Publication details

Early Performances of the American Nation



Year of publication 2019
Type Appeared in Conference without Proceedings
MU Faculty or unit

Faculty of Arts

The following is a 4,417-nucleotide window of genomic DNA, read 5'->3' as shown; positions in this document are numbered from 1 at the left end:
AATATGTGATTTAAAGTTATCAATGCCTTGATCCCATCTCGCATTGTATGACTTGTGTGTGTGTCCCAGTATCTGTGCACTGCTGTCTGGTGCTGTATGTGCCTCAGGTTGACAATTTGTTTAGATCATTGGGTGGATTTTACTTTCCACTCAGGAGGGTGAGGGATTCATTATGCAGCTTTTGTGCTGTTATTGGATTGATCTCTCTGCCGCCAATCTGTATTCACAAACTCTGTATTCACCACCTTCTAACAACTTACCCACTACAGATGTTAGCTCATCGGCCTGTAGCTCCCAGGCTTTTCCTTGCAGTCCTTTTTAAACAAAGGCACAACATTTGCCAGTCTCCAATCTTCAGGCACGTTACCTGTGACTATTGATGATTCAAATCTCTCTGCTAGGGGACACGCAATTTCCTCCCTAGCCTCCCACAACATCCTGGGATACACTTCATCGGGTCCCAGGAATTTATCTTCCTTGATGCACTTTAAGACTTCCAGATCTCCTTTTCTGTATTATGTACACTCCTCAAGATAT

Description The first play written and performed in the United States of America, The Contrast by Royall Tyler (1787), was advertised as a work of “a citizen of the United States” in a gesture that was expected to overcome a shared anti-theatrical prejudice of the former British colonies. It set off a series of productions of various genres in the late 18th and early 19th centuries (drama, comedy, cabaret, nationalistic pageants, etc.) that created an American national identity through performative processes (Butler; liminality of a nationalist performance: Turner). A newly born American nation (Derrida’s “We, the People”) was being defined by dramatic displays of nationalistic sentiment (Richards 2005), which served as sources of identity rather than aesthetic components of given productions. In the course of such performances, audiences participated in an exchange of signs of the new nation (such as the American flag and nationalistic songs) and thus assumed and shaped their national identity-in-the-making. Paradoxically, the emerging American nation was being presented as different from the British in performances built upon British models (Brown 1995), which illustrates a defining role that context plays in performance. Last but not least, nationalist performances created an identity of the American nation in connection to the landscape (Rebhorn 2012), which became as important as the ideological background. The presentation will consider the above topics from a perspective of a performative nature of a debate about national identity, which among other things allowed theatre to thrive in a fundamentally anti-theatrical society.
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